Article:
Today, schools are still twisting in the wind of politics, with 31 states passing laws naming English the official language over the last two centuries and voters in CaliforniaArizona, and Massachusetts approving ballot measures in recent decades that replace bilingual education with English-only policies. Meanwhile, a growing contingent of educators are promoting the cultivation of bilingualism to support the social and emotional needs of English language learners.

Read more.

Produced by YWCA Madison

School discipline reform is gaining traction in cities – Los Angeles, New York, Miami, to name a few – and states like California and Maryland. Suspended students lose millions of days of instruction and exclusionary discipline has other negative consequences. Urged on by activists and civil rights groups, a growing number of school districts and states are moving from zero tolerance to restorative justice. This week at The Atlantic I look at the status of some new policies and legislation on school discipline and how things are shaking out in the effort to close the discipline gap.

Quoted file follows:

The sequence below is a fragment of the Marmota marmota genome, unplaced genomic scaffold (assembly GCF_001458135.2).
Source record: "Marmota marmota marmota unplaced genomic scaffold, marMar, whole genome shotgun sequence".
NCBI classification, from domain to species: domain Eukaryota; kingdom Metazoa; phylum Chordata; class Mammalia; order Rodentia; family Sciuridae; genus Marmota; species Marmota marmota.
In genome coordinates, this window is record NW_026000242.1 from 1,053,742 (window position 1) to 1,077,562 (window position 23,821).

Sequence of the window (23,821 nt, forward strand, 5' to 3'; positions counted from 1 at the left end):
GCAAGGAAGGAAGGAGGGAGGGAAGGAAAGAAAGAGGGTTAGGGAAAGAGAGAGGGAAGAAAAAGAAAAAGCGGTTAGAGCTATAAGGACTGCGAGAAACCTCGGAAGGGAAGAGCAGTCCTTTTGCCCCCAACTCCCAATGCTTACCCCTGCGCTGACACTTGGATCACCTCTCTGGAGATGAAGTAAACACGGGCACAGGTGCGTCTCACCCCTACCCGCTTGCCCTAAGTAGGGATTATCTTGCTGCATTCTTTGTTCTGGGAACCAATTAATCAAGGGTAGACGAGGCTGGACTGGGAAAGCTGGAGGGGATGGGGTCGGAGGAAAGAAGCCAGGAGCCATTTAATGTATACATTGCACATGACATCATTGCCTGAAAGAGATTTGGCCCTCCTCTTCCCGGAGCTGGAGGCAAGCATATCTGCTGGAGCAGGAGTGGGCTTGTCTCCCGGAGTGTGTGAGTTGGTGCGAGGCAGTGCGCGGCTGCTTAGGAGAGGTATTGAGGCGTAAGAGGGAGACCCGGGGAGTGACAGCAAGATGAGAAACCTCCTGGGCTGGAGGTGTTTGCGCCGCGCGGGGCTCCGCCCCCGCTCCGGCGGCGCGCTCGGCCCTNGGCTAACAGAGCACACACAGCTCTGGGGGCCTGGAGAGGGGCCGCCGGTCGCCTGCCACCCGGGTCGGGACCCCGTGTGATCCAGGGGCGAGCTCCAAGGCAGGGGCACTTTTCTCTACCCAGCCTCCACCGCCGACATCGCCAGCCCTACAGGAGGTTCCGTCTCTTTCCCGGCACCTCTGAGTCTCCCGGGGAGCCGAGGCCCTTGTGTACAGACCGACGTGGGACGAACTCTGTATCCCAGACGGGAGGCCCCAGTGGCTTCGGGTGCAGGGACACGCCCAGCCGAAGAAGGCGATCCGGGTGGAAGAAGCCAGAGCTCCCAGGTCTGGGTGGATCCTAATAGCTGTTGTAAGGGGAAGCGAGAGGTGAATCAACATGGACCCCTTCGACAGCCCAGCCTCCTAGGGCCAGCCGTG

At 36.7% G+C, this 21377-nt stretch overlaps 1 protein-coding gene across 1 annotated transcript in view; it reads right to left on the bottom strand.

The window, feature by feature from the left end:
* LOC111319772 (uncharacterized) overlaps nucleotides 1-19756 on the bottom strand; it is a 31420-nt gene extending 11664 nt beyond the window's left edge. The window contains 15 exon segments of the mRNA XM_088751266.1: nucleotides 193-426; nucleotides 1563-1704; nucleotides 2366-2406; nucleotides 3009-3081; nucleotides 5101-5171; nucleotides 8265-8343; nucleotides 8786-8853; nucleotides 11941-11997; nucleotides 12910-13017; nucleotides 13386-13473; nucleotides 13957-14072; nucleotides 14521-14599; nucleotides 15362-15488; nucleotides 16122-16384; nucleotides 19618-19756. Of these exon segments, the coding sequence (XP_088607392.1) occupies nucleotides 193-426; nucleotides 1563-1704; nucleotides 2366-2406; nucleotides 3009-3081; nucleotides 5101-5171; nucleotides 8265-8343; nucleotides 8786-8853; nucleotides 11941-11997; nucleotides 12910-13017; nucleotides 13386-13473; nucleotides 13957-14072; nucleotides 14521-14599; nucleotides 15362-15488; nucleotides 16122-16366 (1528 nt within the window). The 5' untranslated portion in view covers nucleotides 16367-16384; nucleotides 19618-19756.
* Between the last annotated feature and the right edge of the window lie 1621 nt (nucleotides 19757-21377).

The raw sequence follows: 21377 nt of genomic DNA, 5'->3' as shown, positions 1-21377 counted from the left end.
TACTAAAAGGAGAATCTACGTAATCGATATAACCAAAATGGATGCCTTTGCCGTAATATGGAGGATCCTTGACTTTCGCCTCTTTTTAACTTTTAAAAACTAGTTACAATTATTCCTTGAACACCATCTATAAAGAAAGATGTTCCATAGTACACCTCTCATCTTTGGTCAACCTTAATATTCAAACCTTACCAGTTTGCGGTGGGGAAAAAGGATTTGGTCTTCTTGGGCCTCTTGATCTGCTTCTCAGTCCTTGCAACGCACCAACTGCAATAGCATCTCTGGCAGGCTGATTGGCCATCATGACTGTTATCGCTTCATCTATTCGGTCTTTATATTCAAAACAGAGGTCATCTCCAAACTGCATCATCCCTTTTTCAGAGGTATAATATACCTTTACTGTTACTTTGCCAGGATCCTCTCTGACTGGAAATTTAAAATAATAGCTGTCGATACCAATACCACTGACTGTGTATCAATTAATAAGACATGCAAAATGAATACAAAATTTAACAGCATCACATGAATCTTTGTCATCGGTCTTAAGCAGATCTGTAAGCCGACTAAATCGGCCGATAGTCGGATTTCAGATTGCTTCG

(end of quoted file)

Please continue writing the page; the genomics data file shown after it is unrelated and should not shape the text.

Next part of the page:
Excerpt:

“We go to schools where there are more SSAs than guidance counselors. For us, it makes us feel that they expect us to end up in jail rather than in college,” said Rodriguez, 17. “I’ve been to public school my whole life. I’ve experienced the school-to-prison pipeline”—a term commonly used to describe the trend in which largely disadvantaged students are funneled into the criminal-justice system—“and criminalization (of students). And I’ve questioned why all of these things happen to our communities.”

Policymakers and educators, among others, are beginning to question the harsh discipline policies and practices that have in recent decades became popular in certain districts, too. Research shows that the reliance on punitive school discipline like suspensions, expulsions, and school arrests—“school pushout”—deprives students of learning time and takes the greatest toll on nonwhite students, students with disabilities, LGBT youth and other vulnerable student groups. Suspensions can even harm the education of non-misbehaving students, according to some research.

Read more.

(Photo: YWCA Madison)